18. Li, Jing & Wan, Guanghua & Wang, Chen & Zhang, Xueliang, 2019. "Which indicator of income distribution explains crime better? Evidence from China," China Economic Review, Elsevier, vol. 54(C), pages 51-72.
    19. Alejandro Gaviria & Carlos Medina & Leonardo Morales & Jairo Núñez, 2010. "The Cost of Avoiding Crime: The Case of Bogotá," NBER Chapters, in: The Economics of Crime: Lessons for and from Latin America, pages 101-132, National Bureau of Economic Research, Inc.
    20. Alejandro Gaviria & Carlos Medina & Jorge Tamayo, 2010. "Assessing the Link between Adolescent Fertility and Urban Crime," BORRADORES DE ECONOMIA 006860, BANCO DE LA REPÚBLICA.

    More about this item

    Keywords

    Migration; Kidnaps;

    NEP fields

    This paper has been announced in the following NEP Reports:

    Statistics

    Access and download statistics

    Corrections

    All material on this site has been provided by the respective publishers and authors. You can help correct errors and omissions. When requesting a correction, please mention this item's handle: RePEc:col:000089:006933. See general information about how to correct material in RePEc.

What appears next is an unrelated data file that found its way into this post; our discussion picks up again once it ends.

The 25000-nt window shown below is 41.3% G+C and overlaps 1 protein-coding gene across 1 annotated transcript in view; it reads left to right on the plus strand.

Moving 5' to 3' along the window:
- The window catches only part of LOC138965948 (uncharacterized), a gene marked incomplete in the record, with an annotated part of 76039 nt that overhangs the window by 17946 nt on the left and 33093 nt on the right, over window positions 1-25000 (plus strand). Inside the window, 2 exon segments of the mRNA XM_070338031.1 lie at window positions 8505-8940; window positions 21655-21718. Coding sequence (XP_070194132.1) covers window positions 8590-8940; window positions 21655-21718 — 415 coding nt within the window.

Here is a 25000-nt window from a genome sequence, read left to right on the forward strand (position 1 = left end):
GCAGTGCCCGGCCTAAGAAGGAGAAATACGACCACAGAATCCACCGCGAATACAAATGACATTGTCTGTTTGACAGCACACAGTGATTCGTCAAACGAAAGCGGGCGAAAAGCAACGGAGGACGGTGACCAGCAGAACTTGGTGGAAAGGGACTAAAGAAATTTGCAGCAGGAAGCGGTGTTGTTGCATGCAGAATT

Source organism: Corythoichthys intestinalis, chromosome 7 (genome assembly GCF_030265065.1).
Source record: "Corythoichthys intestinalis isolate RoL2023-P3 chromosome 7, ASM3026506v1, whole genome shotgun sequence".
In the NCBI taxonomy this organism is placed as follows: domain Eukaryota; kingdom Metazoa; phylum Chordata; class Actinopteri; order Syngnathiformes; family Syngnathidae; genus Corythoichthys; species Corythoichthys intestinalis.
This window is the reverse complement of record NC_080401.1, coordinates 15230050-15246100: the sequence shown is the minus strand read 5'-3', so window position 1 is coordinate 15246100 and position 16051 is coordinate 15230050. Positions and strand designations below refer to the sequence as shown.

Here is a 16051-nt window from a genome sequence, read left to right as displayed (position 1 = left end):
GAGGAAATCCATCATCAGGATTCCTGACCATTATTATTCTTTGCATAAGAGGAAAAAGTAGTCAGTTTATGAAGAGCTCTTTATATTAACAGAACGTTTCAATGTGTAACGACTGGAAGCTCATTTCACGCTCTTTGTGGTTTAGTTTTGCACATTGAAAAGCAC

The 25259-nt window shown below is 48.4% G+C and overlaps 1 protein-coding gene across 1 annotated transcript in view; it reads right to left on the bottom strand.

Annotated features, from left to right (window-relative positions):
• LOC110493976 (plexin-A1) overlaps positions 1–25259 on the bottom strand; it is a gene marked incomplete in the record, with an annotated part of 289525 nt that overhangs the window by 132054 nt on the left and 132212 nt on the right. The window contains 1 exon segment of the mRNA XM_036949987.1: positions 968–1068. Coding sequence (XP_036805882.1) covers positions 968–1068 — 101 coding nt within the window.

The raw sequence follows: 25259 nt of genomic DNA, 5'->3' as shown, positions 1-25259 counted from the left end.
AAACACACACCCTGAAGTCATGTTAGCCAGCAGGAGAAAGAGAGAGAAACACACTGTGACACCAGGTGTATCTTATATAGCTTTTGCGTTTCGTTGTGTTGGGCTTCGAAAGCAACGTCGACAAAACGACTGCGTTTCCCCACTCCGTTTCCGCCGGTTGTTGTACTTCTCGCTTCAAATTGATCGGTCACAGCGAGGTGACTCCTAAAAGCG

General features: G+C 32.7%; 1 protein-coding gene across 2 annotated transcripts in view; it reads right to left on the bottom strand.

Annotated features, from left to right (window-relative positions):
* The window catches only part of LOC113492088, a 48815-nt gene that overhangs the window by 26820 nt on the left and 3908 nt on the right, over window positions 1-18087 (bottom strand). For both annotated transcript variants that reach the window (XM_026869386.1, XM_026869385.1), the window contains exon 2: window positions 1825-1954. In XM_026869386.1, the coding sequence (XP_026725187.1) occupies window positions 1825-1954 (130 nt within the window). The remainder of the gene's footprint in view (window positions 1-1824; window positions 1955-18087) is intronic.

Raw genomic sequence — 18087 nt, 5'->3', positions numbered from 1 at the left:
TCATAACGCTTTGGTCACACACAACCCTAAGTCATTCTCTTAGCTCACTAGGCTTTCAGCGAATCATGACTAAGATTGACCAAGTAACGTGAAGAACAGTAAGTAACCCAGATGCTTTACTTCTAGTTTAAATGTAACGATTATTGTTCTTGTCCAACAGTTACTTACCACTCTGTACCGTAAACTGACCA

For technical questions regarding this item, or to correct its authors, title, abstract, bibliographic or download information, contact: (Universidad De Los Andes-Cede). General contact details of provider: .

    If you have authored this item and are not yet registered with RePEc, we encourage you to do it here. This allows to link your profile to this item. It also allows you to accept potential citations to this item that we are uncertain about.

    If CitEc recognized a reference but did not link an item in RePEc to it, you can help with this form .

    If you know of missing items citing this one, you can help us creating those links by adding the relevant references in the same way as above, for each refering item. If you are a registered author of this item, you may also want to check the "citations" tab in your RePEc Author Service profile, as there may be some citations waiting for confirmation.

    Please note that corrections may take a couple of weeks to filter through the various RePEc services.

    IDEAS is a RePEc service hosted by the Research Division of the Federal Reserve Bank of St. Louis . RePEc uses bibliographic data supplied by the respective publishers.